The latest Green Gold column from Bess Jowsey.

LIFE has changed fairly dramatically for me since my column last month… although feedback from my clients suggested that life on farm is continuing relatively normally – apart from the kids being at home! The weather too has had a dramatic shift through April, with ground conditions now ideal for grazing, and in some cases farmers are hoping for a spot of rain to keep things fresh and growing.

A potential market price drop looming has a way of focusing the mind and can be a real catalyst for innovation and positive change as farmers look to streamline their enterprises. With the current climatic conditions along with future market uncertainly… has there been a better time to challenge yourself and your stock to produce more from grazed grass?

With growing conditions optimal, new leaf emergence will be occurring every seven to eight days, therefore grazing two-and-a-half to three leaves requires rotation around your farm every 20 to 25-day rotation to maximise grass quality.

In most cases grass growth will now be exceeding stock demand therefore our decisions for grass management must centre around maintaining pasture quality by managing surpluses effectively.

Those who actively measure grass will be best placed to make good decisions. Regular farm walks and feed wedge information allows you to see a surplus arriving and react quickly to ensure it doesn’t negatively impact on stock productivity.

Indications of surplus grass are average farm cover and pre-grazing covers rising above optimal. This results in residuals rising and areas of wastage increasing while it takes longer to graze out a paddock.

* Ensure all stock are consuming as much grass as possible – limit other feed inputs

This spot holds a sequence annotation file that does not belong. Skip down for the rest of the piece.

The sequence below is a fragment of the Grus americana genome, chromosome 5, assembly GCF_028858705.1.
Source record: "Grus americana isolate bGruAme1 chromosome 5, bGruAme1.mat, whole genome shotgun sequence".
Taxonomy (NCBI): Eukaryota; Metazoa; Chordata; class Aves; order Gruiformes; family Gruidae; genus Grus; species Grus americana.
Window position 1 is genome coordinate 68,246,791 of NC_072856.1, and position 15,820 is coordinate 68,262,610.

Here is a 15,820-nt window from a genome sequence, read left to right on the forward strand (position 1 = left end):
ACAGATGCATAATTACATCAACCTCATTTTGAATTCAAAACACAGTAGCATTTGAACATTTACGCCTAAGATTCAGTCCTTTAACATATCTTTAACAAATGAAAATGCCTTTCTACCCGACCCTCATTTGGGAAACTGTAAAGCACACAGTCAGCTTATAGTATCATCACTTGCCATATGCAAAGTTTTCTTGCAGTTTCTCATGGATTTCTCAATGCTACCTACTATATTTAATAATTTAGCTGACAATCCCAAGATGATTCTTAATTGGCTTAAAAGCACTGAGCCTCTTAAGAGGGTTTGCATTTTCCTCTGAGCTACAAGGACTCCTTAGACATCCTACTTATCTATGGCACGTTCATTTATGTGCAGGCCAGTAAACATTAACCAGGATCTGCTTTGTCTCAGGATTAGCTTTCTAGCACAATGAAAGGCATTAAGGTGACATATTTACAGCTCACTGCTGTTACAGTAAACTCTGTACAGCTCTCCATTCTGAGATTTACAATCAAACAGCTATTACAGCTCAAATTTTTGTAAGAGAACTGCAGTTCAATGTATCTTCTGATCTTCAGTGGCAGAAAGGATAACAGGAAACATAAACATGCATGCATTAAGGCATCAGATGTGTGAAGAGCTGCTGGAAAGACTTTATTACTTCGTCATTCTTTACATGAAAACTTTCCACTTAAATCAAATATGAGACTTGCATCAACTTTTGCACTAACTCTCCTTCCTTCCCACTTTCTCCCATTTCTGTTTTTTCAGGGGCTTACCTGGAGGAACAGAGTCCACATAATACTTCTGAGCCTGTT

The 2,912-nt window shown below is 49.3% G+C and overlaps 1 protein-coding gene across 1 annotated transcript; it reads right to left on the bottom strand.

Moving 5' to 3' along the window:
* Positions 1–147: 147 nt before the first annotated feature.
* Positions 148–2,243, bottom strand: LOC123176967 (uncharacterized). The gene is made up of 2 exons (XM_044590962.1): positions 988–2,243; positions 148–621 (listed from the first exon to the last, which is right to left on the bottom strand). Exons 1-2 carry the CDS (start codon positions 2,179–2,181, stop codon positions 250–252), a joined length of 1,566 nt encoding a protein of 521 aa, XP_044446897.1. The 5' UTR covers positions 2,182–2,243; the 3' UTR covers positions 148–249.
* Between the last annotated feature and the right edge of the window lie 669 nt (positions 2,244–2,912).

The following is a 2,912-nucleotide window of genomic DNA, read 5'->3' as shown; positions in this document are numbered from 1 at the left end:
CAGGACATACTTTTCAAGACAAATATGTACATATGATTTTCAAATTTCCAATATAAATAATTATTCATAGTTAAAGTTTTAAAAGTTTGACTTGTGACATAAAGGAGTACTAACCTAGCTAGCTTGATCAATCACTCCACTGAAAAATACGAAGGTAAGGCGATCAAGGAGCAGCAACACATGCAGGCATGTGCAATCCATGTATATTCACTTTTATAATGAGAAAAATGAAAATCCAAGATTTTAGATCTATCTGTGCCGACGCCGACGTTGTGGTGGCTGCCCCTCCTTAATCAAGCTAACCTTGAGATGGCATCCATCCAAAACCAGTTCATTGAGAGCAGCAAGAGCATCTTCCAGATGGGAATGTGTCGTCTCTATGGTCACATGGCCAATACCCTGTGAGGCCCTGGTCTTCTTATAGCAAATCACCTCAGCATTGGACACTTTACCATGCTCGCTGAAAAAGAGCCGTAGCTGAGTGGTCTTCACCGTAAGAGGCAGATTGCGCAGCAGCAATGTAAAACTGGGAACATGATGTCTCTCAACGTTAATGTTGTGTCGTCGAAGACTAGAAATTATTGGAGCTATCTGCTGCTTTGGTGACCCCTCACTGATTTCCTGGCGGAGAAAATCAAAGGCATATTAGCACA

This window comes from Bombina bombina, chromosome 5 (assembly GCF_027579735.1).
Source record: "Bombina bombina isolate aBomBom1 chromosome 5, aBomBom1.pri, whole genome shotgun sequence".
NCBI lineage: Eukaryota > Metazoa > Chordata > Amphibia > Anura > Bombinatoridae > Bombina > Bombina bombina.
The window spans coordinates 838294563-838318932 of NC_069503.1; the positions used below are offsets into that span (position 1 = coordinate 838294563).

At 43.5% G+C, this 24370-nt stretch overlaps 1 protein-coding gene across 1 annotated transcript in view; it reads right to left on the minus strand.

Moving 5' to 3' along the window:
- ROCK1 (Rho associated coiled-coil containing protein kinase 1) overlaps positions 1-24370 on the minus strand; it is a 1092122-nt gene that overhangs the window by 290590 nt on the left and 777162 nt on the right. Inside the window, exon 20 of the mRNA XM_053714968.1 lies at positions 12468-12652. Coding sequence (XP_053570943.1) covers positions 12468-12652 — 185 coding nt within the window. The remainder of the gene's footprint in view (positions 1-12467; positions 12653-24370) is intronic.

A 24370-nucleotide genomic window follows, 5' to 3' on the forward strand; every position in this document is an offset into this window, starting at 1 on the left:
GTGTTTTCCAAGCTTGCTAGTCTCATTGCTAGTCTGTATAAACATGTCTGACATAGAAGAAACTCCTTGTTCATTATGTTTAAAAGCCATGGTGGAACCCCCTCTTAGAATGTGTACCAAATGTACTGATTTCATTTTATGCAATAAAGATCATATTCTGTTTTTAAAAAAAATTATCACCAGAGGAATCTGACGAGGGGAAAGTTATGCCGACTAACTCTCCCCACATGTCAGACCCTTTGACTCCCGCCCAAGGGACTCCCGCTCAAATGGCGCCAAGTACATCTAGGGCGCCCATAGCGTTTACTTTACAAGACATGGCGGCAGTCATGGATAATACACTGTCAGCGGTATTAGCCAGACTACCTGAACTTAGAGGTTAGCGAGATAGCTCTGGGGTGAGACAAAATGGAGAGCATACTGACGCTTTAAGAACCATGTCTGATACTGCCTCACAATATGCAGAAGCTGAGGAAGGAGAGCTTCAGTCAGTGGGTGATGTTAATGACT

* Skip grazing paddocks which have gone beyond three leaves and let these grow on for about ten to 14 days before cutting for silage. At this time of year post three-leaf ryegrass plants drop quality quickly. Other than leaf die-off the plant becomes top heavy. Canopy closure blocks light to the sward base resulting in stem growth. Stem is much poorer quality than leaf, and stock are more reluctant to graze it. Not only does this make grazing more challenging, it can also mean poorer quality winter forage if you aren’t actively monitoring grass growth.

Cutting silage by calendar date is not a reliable method of making high-quality silage if that’s what you require. It’s much better to cut when the grass is at the right stage.

Grass mown before or soon after canopy closure will not only be higher quality but will regrow faster, so a perceived ‘lack of bulk’ can be made up by extra cuts. If harvesting surplus off a grazing area ensure the cutting height is set close to 1500 kgDM/ha as stock will not graze below this cutting point for the rest of the season.

Ryegrass seed-heads occurring later this month and into June can be effectively managed with a combination of accurate grazing and surplus management.

* For support in making the most of grass this summer contact Bess Jowsey on 07717732324. All LIC Pasture to Profit consultants are classed as essential workers and are able to visit your farm as long as social distancing is maintained. Alternatively you can send pictures or videos and use the phone or the Zoom conferencing tool to have discussions and receive recommendations. Contact Bess on the number above or via